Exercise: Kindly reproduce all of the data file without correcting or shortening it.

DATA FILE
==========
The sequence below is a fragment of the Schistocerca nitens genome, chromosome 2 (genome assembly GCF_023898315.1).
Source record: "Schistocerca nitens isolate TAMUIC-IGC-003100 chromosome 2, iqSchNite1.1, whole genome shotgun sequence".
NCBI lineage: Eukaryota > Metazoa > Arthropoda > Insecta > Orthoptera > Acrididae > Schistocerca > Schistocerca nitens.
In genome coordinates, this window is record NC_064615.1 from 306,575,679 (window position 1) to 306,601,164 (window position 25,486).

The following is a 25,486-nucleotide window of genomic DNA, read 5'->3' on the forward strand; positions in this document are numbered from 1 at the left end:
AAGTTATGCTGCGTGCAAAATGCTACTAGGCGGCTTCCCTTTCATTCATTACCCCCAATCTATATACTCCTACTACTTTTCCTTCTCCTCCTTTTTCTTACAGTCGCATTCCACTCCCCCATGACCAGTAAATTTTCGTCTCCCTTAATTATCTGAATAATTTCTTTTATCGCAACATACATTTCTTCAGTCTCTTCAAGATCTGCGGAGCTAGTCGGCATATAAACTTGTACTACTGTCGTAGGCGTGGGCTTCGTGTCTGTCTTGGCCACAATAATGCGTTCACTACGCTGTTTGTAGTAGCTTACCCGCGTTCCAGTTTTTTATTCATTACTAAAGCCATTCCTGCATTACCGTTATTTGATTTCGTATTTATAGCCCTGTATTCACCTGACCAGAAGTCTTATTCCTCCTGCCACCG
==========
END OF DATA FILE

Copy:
The sequence below is a fragment of the Schistocerca nitens genome, chromosome 2 (genome assembly GCF_023898315.1).
Source record: "Schistocerca nitens isolate TAMUIC-IGC-003100 chromosome 2, iqSchNite1.1, whole genome shotgun sequence".
NCBI lineage: Eukaryota > Metazoa > Arthropoda > Insecta > Orthoptera > Acrididae > Schistocerca > Schistocerca nitens.
In genome coordinates, this window is record NC_064615.1 from 306,575,679 (window position 1) to 306,601,164 (window position 25,486).

The following is a 25,486-nucleotide window of genomic DNA, read 5'->3' on the forward strand; positions in this document are numbered from 1 at the left end:
AAGTTATGCTGCGTGCAAAATGCTACTAGGCGGCTTCCCTTTCATTCATTACCCCCAATCTATATACTCCTACTACTTTTCCTTCTCCTCCTTTTTCTTACAGTCGCATTCCACTCCCCCATGACCAGTAAATTTTCGTCTCCCTTAATTATCTGAATAATTTCTTTTATCGCAACATACATTTCTTCAGTCTCTTCAAGATCTGCGGAGCTAGTCGGCATATAAACTTGTACTACTGTCGTAGGCGTGGGCTTCGTGTCTGTCTTGGCCACAATAATGCGTTCACTACGCTGTTTGTAGTAGCTTACCCGCGTTCCAGTTTTTTATTCATTACTAAAGCCATTCCTGCATTACCGTTATTTGATTTCGTATTTATAGCCCTGTATTCACCTGACCAGAAGTCTTATTCCTCCTGCCACCG